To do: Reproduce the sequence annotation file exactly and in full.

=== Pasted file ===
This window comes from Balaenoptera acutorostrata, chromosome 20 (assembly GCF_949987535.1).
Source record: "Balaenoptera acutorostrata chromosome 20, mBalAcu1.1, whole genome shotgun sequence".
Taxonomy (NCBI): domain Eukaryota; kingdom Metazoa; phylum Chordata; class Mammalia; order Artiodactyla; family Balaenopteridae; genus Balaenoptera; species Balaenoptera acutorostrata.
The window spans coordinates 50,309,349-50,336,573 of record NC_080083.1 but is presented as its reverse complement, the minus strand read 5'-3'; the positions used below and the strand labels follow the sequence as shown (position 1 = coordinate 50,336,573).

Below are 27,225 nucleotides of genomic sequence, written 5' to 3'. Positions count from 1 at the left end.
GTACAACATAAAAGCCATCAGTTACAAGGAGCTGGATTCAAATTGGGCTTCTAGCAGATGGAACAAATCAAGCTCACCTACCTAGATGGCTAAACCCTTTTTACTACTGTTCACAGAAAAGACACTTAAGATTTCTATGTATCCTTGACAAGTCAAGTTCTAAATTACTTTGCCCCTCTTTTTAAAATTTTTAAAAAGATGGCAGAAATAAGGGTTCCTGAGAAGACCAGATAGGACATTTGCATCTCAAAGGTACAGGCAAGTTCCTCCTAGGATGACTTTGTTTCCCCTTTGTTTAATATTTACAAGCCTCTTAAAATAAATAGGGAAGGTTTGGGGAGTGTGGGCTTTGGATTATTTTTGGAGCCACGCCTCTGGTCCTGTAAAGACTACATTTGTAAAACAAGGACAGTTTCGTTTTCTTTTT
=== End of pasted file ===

This window comes from Balaenoptera acutorostrata, chromosome 20 (assembly GCF_949987535.1).
Source record: "Balaenoptera acutorostrata chromosome 20, mBalAcu1.1, whole genome shotgun sequence".
Taxonomy (NCBI): domain Eukaryota; kingdom Metazoa; phylum Chordata; class Mammalia; order Artiodactyla; family Balaenopteridae; genus Balaenoptera; species Balaenoptera acutorostrata.
The window spans coordinates 50,309,349-50,336,573 of record NC_080083.1 but is presented as its reverse complement, the minus strand read 5'-3'; the positions used below and the strand labels follow the sequence as shown (position 1 = coordinate 50,336,573).

Below are 27,225 nucleotides of genomic sequence, written 5' to 3'. Positions count from 1 at the left end.
GTACAACATAAAAGCCATCAGTTACAAGGAGCTGGATTCAAATTGGGCTTCTAGCAGATGGAACAAATCAAGCTCACCTACCTAGATGGCTAAACCCTTTTTACTACTGTTCACAGAAAAGACACTTAAGATTTCTATGTATCCTTGACAAGTCAAGTTCTAAATTACTTTGCCCCTCTTTTTAAAATTTTTAAAAAGATGGCAGAAATAAGGGTTCCTGAGAAGACCAGATAGGACATTTGCATCTCAAAGGTACAGGCAAGTTCCTCCTAGGATGACTTTGTTTCCCCTTTGTTTAATATTTACAAGCCTCTTAAAATAAATAGGGAAGGTTTGGGGAGTGTGGGCTTTGGATTATTTTTGGAGCCACGCCTCTGGTCCTGTAAAGACTACATTTGTAAAACAAGGACAGTTTCGTTTTCTTTTT